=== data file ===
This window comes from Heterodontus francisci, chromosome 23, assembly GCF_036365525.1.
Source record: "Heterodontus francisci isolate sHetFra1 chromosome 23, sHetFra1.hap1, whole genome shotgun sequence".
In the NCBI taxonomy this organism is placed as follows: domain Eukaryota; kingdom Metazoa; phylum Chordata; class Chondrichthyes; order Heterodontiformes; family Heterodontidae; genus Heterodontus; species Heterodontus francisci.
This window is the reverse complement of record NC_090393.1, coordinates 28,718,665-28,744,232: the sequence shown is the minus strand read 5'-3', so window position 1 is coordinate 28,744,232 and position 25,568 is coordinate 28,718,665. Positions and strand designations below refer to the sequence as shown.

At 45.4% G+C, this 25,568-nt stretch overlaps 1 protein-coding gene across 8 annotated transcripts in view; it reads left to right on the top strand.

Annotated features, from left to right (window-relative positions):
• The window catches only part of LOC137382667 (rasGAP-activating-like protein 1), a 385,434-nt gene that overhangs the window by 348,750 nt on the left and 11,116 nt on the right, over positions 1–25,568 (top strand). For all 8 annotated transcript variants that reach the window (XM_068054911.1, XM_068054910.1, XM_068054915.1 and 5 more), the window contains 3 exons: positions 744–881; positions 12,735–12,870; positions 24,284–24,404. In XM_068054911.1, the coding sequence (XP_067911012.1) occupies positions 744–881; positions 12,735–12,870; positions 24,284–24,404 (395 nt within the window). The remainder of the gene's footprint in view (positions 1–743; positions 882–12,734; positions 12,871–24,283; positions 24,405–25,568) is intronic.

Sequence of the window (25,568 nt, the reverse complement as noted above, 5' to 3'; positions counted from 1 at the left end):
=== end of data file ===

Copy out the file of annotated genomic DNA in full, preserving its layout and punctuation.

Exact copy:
This window comes from Heterodontus francisci, chromosome 23, assembly GCF_036365525.1.
Source record: "Heterodontus francisci isolate sHetFra1 chromosome 23, sHetFra1.hap1, whole genome shotgun sequence".
In the NCBI taxonomy this organism is placed as follows: domain Eukaryota; kingdom Metazoa; phylum Chordata; class Chondrichthyes; order Heterodontiformes; family Heterodontidae; genus Heterodontus; species Heterodontus francisci.
This window is the reverse complement of record NC_090393.1, coordinates 28,718,665-28,744,232: the sequence shown is the minus strand read 5'-3', so window position 1 is coordinate 28,744,232 and position 25,568 is coordinate 28,718,665. Positions and strand designations below refer to the sequence as shown.

At 45.4% G+C, this 25,568-nt stretch overlaps 1 protein-coding gene across 8 annotated transcripts in view; it reads left to right on the top strand.

Annotated features, from left to right (window-relative positions):
• The window catches only part of LOC137382667 (rasGAP-activating-like protein 1), a 385,434-nt gene that overhangs the window by 348,750 nt on the left and 11,116 nt on the right, over positions 1–25,568 (top strand). For all 8 annotated transcript variants that reach the window (XM_068054911.1, XM_068054910.1, XM_068054915.1 and 5 more), the window contains 3 exons: positions 744–881; positions 12,735–12,870; positions 24,284–24,404. In XM_068054911.1, the coding sequence (XP_067911012.1) occupies positions 744–881; positions 12,735–12,870; positions 24,284–24,404 (395 nt within the window). The remainder of the gene's footprint in view (positions 1–743; positions 882–12,734; positions 12,871–24,283; positions 24,405–25,568) is intronic.

Sequence of the window (25,568 nt, the reverse complement as noted above, 5' to 3'; positions counted from 1 at the left end):